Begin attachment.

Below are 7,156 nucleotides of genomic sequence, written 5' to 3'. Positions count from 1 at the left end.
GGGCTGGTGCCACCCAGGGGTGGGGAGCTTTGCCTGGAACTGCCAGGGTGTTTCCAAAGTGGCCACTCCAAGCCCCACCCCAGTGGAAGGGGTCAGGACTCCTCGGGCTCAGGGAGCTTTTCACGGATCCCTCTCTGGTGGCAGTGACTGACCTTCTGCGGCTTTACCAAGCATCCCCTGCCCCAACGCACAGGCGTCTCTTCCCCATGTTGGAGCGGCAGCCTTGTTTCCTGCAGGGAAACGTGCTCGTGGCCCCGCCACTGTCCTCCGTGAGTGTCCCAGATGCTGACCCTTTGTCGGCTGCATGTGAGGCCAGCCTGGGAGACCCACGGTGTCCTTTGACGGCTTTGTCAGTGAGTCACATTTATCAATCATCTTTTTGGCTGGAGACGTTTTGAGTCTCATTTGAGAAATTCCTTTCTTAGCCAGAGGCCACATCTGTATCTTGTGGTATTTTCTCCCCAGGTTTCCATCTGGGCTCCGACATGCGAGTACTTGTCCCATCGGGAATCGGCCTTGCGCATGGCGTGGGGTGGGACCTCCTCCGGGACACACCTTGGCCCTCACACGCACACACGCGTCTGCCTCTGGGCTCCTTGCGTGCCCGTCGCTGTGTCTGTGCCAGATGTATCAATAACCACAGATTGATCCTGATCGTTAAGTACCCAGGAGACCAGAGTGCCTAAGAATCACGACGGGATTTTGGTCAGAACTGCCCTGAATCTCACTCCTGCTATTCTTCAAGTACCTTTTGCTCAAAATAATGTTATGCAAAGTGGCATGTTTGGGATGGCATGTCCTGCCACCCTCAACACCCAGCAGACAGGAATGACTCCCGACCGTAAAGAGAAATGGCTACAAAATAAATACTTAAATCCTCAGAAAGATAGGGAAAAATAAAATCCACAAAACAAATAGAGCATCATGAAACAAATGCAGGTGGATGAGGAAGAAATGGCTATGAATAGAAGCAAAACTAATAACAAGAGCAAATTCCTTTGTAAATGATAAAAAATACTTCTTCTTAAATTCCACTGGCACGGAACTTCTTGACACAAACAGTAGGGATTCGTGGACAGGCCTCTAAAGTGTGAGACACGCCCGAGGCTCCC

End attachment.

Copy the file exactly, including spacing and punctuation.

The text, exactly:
Below are 7,156 nucleotides of genomic sequence, written 5' to 3'. Positions count from 1 at the left end.
GGGCTGGTGCCACCCAGGGGTGGGGAGCTTTGCCTGGAACTGCCAGGGTGTTTCCAAAGTGGCCACTCCAAGCCCCACCCCAGTGGAAGGGGTCAGGACTCCTCGGGCTCAGGGAGCTTTTCACGGATCCCTCTCTGGTGGCAGTGACTGACCTTCTGCGGCTTTACCAAGCATCCCCTGCCCCAACGCACAGGCGTCTCTTCCCCATGTTGGAGCGGCAGCCTTGTTTCCTGCAGGGAAACGTGCTCGTGGCCCCGCCACTGTCCTCCGTGAGTGTCCCAGATGCTGACCCTTTGTCGGCTGCATGTGAGGCCAGCCTGGGAGACCCACGGTGTCCTTTGACGGCTTTGTCAGTGAGTCACATTTATCAATCATCTTTTTGGCTGGAGACGTTTTGAGTCTCATTTGAGAAATTCCTTTCTTAGCCAGAGGCCACATCTGTATCTTGTGGTATTTTCTCCCCAGGTTTCCATCTGGGCTCCGACATGCGAGTACTTGTCCCATCGGGAATCGGCCTTGCGCATGGCGTGGGGTGGGACCTCCTCCGGGACACACCTTGGCCCTCACACGCACACACGCGTCTGCCTCTGGGCTCCTTGCGTGCCCGTCGCTGTGTCTGTGCCAGATGTATCAATAACCACAGATTGATCCTGATCGTTAAGTACCCAGGAGACCAGAGTGCCTAAGAATCACGACGGGATTTTGGTCAGAACTGCCCTGAATCTCACTCCTGCTATTCTTCAAGTACCTTTTGCTCAAAATAATGTTATGCAAAGTGGCATGTTTGGGATGGCATGTCCTGCCACCCTCAACACCCAGCAGACAGGAATGACTCCCGACCGTAAAGAGAAATGGCTACAAAATAAATACTTAAATCCTCAGAAAGATAGGGAAAAATAAAATCCACAAAACAAATAGAGCATCATGAAACAAATGCAGGTGGATGAGGAAGAAATGGCTATGAATAGAAGCAAAACTAATAACAAGAGCAAATTCCTTTGTAAATGATAAAAAATACTTCTTCTTAAATTCCACTGGCACGGAACTTCTTGACACAAACAGTAGGGATTCGTGGACAGGCCTCTAAAGTGTGAGACACGCCCGAGGCTCCC